September 15th Hertford Peanut Pod Blasting

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peanut digging

See Hertford County Peanut Maturity Samples for images from peanut maturity samples taken on 9/7 (Valencia’s), 9/12, and 9/15. If you’re not on our peanut text list, contact our office at 252-358-7822 to be added. A text will be sent out next week when the next pod blasting clinic is scheduled.

Leaf Spot Control Program

Be on the lookout for late leaf spot as we move closer to digging. We know that when an epidemic starts it expands quickly. If you have 10% of the canopy with lesions this week, it will likely be 20% next week and then 40% followed by 80% over the following two weeks. Defoliation and pod shed is not far behind and that is where we get yield loss. If leaf spot gets away, it’s recommended to dig at 40% defoliation regardless of pod maturity. Chlorothalonil gives us a lot of protection late in the season as we build on our earlier sprays. If stem rot is present, a mix of chlorothalonil and tebuconazole will be needed. Keep in mind that infection occurs before we see lesions. If you get to 20% of the canopy with lesions, it is likely that 60% of the canopy is already infected and our fungicides are primarily protectants with very limited curative action. Find a leaf spot control options with this fungicide information guide.

Dr. Jordan Peanut Digging Notes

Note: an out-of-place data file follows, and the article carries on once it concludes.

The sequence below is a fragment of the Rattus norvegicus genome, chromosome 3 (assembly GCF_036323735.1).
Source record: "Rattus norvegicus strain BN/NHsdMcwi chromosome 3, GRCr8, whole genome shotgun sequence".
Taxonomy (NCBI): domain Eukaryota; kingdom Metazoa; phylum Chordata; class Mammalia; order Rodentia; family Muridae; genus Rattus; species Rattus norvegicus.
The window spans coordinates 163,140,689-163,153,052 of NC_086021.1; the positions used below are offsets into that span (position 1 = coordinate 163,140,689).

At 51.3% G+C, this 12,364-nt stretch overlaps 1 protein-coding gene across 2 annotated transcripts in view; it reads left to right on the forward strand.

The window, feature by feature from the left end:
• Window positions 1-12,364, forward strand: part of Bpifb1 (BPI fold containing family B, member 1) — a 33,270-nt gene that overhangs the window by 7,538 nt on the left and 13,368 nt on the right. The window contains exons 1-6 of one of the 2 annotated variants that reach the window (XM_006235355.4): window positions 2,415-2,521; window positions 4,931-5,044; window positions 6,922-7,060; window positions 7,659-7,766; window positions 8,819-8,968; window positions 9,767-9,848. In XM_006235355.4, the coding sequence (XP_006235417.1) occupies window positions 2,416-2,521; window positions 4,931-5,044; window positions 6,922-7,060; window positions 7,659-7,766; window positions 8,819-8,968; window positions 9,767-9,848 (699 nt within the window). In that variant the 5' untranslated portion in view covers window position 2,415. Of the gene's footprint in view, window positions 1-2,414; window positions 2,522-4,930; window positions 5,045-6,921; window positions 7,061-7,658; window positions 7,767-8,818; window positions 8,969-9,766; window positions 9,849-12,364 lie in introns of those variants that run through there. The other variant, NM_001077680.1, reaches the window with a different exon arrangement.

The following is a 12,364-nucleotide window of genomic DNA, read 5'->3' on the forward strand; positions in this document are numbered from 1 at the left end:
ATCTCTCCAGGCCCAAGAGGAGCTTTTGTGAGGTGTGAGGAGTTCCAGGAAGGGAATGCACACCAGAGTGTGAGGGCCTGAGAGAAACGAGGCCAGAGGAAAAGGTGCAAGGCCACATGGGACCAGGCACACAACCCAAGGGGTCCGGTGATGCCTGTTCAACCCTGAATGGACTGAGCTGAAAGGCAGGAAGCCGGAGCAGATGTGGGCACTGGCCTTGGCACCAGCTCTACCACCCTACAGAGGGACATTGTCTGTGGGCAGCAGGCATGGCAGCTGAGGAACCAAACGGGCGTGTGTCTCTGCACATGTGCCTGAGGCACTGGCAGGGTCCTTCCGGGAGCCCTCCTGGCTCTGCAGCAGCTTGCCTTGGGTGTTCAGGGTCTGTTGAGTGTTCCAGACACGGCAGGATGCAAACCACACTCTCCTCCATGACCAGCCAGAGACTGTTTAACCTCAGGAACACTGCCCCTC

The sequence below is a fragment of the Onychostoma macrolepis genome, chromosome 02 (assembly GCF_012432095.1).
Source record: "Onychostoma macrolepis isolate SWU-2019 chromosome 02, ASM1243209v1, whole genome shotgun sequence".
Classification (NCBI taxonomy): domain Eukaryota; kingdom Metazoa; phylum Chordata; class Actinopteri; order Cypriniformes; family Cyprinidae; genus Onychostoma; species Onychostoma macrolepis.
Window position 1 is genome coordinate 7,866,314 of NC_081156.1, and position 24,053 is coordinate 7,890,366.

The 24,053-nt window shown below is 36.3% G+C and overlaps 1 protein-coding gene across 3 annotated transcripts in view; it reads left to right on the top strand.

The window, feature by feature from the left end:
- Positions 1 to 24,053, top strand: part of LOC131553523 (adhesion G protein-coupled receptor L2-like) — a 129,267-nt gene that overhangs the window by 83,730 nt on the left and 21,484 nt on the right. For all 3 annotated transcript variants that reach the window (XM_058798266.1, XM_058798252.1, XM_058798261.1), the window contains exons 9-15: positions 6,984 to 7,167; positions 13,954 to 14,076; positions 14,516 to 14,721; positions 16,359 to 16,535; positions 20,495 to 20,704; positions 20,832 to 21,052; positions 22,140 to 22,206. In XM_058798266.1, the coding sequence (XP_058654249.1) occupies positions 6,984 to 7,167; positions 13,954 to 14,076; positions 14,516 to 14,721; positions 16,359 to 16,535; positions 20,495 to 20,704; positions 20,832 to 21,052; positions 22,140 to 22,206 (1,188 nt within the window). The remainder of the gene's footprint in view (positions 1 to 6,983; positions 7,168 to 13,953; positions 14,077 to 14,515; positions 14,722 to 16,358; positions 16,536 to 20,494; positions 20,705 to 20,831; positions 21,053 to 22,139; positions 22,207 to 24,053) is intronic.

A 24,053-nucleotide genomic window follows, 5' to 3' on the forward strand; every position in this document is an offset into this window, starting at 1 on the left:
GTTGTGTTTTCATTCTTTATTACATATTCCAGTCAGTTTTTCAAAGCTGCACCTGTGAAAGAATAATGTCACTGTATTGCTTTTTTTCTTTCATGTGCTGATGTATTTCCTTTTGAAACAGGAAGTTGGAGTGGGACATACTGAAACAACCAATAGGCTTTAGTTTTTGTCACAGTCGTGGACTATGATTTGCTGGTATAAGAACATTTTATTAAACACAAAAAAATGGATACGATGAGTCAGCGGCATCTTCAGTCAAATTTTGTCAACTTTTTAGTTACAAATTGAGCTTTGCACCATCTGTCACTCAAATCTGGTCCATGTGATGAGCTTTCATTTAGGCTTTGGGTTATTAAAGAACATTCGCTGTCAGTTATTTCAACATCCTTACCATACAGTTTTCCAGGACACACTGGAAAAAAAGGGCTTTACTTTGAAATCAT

Research has shown that each mph above 2 mph, can result in loss during digging of at least 200 pounds per acre, even during good digging conditions. In a recent trial in NC, if you jumped from 2.6 mph to 4.0 mph, yield decreased from 6,520 pounds to 5,735 pounds per acre. Going faster is not the best solution to getting peanuts dug in a timely manner. Greater digging capacity is captured in more equipment and the people to run it. At 2.5 mph, we can make the assumption of covering 25 acres with a 4-row digger and 33 acres with a 6-row digger per 10-hour workday. We also assume a 6-row self-propelled combine can pick 20 acres a day driving at 1.5 mph for a 10-hour workday depending upon morning dew. Digging peanuts when they are mature is important, with the caveat that we cannot dig them all on the same day. Unfortunately, our Virginia market types reach optimum maturity on the same day (Bailey II, Emery, and Sullivan when planted on the same day and grown under the same conditions). A three-week difference in planting in May translates into about a week’s difference in optimum maturity in the fall. If looking at pod color to determine maturity, pods with brown mesocarp color weigh about 95% of pods with black mesocarp color. Pods in the orange or rust fraction weigh about 75% of pods with black color. Yellow pods weigh about half as much as the most mature pods. If we are early in our digging, we will sacrifice in yield and quality (about 5-8% of yield potential if dug a week early). It takes 7-10 days to move through each color category on the profile board. Also remember we need 72 hours to pass after we dig and before a frost/freeze event. Some interesting information on irrigating dry/hard soil before digging was also discussed. Soils with light sand does not offer formidable resistance, but soils with increased clay can make digging more difficult. In a trial last year, Bailey II planted in a clay-sand field had two comparisons of digging without pre-irrigation and digging after applying 0.25” irrigation. While this was just one year of data, they found a difference of 270 lb/A on the yield for the plots that received the 0.25” of irrigation. Minus the cost of irrigation itself, with a contract price of $465/ton, this translated to a savings of about $62/A.